NHTSA Reports Uptick in Traffic Accident Deaths
Traffic fatalities in 2015 were at the highest level since 2008, according to new data from the National Highway Traffic Safety Administration. The increase can be attributed at least in part to more miles on the road during that year, which could be due to a combination of an improved economy, higher employment rates and lower gas prices. However, statistics also show that failure to wear a seatbelt, driving under the influence and distracted driving also played a role.
The NHTSA reported that as many as 35,092 people in the U.S. lost their lives in traffic accidents during 2015 alone. That number marked a 7.2 percent increase over the number of traffic fatalities in 2014. The last time traffic fatalities saw such a significant one-year increase in this country was 1966, when there was an 8.1 percent increase in fatalities.
Breakdown of numbers
The biggest increases occurred among bicyclists (13%), pedestrians (10%) and motorcyclists (9%). Fatalities to drivers also increase by six percent, while passenger fatalities increased by seven percent. Fatalities in crashes involving young drivers increased by 10 percent. Rollover accident fatalities also rose by five percent, while fatalities in accidents involving big trucks increased by four percent.
The NHTSA also noted in their recent study that a large percentage of traffic fatalities in 2015 could be attributed to human error. In fact, nearly half the fatalities that occurred involved drivers or passengers that were not wearing a seatbelt. Additional research has shown that as many as one-third of all traffic fatalities involve driving under the influence or speeding. Ten percent involve distracted driving, which might include use of a mobile device while behind the wheel.
“The data tell us that people die when they drive drunk, distracted or drowsy, or if they are speeding or unbuckled,” Dr. Mark Rosekind, NHTSA administrator, stated on the organization’s website. “While there have been enormous improvements in many of these areas, we need to find new solutions to end traffic fatalities.”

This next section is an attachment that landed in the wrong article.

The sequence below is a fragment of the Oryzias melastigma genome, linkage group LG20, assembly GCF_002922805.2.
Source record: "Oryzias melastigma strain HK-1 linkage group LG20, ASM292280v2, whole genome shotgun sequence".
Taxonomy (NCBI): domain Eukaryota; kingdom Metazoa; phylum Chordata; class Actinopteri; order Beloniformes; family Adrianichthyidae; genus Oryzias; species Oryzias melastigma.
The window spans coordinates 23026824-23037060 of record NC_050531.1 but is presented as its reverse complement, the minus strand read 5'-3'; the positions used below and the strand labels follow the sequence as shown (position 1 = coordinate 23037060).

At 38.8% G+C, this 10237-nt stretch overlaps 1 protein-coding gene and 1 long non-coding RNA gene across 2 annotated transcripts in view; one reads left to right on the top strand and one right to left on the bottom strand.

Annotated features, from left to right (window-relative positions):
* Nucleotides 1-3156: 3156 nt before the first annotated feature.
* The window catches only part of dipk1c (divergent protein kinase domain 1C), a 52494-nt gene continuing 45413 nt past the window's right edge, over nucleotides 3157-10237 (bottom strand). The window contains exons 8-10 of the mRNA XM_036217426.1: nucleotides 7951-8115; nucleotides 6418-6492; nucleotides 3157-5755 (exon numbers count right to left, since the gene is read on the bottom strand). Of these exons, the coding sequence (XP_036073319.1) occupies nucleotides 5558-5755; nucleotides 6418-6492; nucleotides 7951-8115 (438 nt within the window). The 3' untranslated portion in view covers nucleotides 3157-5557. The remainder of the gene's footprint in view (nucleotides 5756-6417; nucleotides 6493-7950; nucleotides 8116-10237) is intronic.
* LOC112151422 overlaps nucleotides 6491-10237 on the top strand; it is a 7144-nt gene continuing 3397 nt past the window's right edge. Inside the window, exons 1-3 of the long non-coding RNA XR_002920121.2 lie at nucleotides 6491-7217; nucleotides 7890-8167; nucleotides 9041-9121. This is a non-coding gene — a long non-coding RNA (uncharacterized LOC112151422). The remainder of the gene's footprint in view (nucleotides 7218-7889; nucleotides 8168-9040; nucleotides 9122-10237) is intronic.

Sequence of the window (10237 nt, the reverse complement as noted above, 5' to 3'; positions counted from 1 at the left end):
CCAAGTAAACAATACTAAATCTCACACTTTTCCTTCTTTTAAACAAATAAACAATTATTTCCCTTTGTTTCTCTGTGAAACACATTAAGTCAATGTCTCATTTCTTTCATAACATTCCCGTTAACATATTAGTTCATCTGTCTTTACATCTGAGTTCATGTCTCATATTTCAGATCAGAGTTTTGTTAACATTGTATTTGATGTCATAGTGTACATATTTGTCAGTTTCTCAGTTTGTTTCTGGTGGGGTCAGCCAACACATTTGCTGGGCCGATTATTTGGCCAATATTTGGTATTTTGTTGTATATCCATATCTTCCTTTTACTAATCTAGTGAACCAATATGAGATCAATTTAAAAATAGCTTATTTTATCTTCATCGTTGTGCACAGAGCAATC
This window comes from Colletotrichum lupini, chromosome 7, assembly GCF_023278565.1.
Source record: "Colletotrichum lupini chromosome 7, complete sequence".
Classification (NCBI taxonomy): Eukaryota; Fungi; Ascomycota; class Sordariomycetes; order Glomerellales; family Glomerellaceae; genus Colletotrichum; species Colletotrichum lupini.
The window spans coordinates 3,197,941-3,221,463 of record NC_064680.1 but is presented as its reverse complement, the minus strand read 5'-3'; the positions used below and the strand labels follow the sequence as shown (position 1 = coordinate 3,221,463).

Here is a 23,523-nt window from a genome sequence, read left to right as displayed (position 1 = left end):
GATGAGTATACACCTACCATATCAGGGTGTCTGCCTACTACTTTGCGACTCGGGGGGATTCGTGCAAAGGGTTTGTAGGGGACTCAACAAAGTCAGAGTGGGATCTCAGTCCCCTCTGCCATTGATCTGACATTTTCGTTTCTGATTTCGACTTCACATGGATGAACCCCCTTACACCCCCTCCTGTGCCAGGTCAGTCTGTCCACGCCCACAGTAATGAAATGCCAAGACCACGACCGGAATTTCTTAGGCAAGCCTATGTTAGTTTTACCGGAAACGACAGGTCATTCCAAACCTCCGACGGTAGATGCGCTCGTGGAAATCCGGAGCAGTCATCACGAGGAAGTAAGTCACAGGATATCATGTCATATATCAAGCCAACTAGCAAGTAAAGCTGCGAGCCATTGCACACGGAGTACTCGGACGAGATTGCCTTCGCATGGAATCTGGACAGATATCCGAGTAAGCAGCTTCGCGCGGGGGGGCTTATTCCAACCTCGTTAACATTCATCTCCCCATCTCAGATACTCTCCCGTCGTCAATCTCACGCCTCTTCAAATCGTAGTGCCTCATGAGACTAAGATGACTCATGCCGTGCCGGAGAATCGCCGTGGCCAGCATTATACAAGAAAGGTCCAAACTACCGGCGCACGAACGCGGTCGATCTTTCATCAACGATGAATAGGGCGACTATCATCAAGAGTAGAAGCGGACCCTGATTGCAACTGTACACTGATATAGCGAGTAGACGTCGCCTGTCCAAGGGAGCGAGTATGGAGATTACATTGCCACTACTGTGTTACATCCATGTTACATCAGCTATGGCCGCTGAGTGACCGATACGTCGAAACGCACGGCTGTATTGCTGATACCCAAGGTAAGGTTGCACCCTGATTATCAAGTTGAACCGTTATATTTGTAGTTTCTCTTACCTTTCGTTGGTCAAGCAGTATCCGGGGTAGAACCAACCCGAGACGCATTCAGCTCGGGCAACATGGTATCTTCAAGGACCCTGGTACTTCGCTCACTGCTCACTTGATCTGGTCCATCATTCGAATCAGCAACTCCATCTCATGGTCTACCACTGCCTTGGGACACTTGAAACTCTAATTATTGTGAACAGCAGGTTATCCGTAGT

Cost of traffic fatalities
While fatalities increased in most states across the nation, a few states actually saw a decline in fatality rates, according to the National Safety Council. Those states, which include New Mexico, Alaska and Rhode Island, might seem to support the theory that higher employment rates lead to higher fatality rates, since both New Mexico and Alaska have seen higher unemployment rates than much of the rest of the country. However, Rhode Island saw both an increase in employment and an increase in traffic related deaths, which runs contrary to this theory.
The NSC estimates that the costs involved with traffic fatalities were also significant in 2015. During that year, total costs of motor vehicle-related deaths totaled around $412.1 billion, which included lost wages and productivity, medical expenses, employer and insurance expenses and property damage. Those numbers cannot be compared to previous years, since the NSC changed their methods of categorization and calculation methods when compiling data for 2015.
Legal help after a car accident
When you are involved in a serious traffic accident, or you lose a loved one to a negligent driver, roadway statistics mean very little. All you know is that your life has changed in a split-second, and you’re left to pick up the pieces.
The Sanders Firm offers expert legal guidance to car accident victims in New York City and Long Island. We work diligently to maximize the value of your claim and ensure justice is served. To arrange a free case evaluation with a trusted New York car accident attorney, we invite you to call our offices at 1.800.FAIR.PLAY.
- National Highway Traffic Safety Administration, Early Estimate of Motor Vehicle Fatalities in 2015, https://crashstats.nhtsa.dot.gov/Api/Public/ViewPublication/812269
- National Highway Traffic Safety Administration, Traffic Fatalities Up Sharply in 2015, http://www.nhtsa.gov/About+NHTSA/Press+Releases/traffic-fatalities-2015
- Newsweek, 2015 Brought Biggest Percent Increase in U.S. Traffic Deaths in 50 Years, http://www.newsweek.com/2015-brought-biggest-us-traffic-death-increase-50-years-427759
- CNN Money, Traffic Deaths Jump by 14 Percent in 2015, http://money.cnn.com/2015/08/17/autos/traffic-fatalities-up-2015/